It now looks as if recent oil trends are once more doing an about-face. Our commercial inventories of crude oil and gasoline are at their lowest levels in ten years. The 8 percent increase in U.S. crude oil and product imports in 1984 reflected revived domestic consumption, which exceeded domestic production. About one-third of our oil supplies now come from outside the U.S., the same portion as before the 1973-74 energy crunch. Continued economic growth will most likely increase our demand for foreign oil. Many energy specialists are warning that there may be trouble again in as little as two to four years — especially if events in the Middle East take another turn for the worse.

Back in the 1970s, OPEC controlled about 75 percent of the world's oil output. Nowadays it controls less than 35 percent, and its ability to determine prices has diminished accordingly. But, as nice as it would be, it doesn't look like OPEC is about to go away and leave us alone. The members of the cartel are more than willing to play a waiting game, because they know that the less of their oil we use now, the more we'll need from them later. Unless we invest in alternativeenergy resource development right now, we may well be sowing the seeds of our next oil shock. And once the price of oil starts rising again, it will become much more difficult for us to control inflation.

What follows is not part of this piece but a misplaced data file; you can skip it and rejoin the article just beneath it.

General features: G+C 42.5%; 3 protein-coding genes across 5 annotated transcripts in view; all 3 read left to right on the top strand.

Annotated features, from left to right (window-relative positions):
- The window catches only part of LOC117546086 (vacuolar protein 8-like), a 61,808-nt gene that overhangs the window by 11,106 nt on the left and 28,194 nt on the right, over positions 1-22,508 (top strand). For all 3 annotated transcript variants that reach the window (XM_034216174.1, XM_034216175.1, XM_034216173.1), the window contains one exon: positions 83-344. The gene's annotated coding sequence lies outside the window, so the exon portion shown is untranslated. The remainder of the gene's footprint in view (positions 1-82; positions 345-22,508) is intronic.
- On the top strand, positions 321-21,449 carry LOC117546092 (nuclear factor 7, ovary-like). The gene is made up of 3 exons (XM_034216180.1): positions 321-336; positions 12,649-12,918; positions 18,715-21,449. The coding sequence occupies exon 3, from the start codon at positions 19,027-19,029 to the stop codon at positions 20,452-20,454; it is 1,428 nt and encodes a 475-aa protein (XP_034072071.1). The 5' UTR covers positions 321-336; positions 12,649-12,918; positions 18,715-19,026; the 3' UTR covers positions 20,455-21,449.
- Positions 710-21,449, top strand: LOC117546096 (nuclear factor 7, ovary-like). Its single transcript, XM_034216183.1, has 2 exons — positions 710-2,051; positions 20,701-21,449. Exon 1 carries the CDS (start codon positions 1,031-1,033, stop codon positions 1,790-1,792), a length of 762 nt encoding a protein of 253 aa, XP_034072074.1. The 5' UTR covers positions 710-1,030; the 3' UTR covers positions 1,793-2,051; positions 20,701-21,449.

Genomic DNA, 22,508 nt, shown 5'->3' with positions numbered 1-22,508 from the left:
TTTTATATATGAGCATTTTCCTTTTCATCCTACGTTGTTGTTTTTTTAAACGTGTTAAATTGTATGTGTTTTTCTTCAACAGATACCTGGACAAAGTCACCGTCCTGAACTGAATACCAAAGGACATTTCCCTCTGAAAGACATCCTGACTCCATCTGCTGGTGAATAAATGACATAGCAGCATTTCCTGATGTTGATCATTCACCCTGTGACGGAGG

Regrettably, a low rate of inflation is one of the few supply-side goals Washington has been able to achieve. The federal budget is anything but balanced, and government spending is now a higher percentage of the gross national product (24 percent) than when the supply-siders first entered the picture (22.5 percent). As a result, we've recently experienced some of the largest deficits in the history of the nation-deficits that are rapidly pushing the total national debt up toward an incredible $2 trillion.

And the American people are getting worried about this debt. There's a rising consensus that something should be done about the deficit. It seems that many of us have forgotten how the deficit got so huge to begin with. These deficits are, by and large, a result of tax cuts and increases in government spending (mostly defense spending) designed to stimulate the economy, which they did. Washington hoped that economic growth would eventually reduce the deficit, but it hasn't.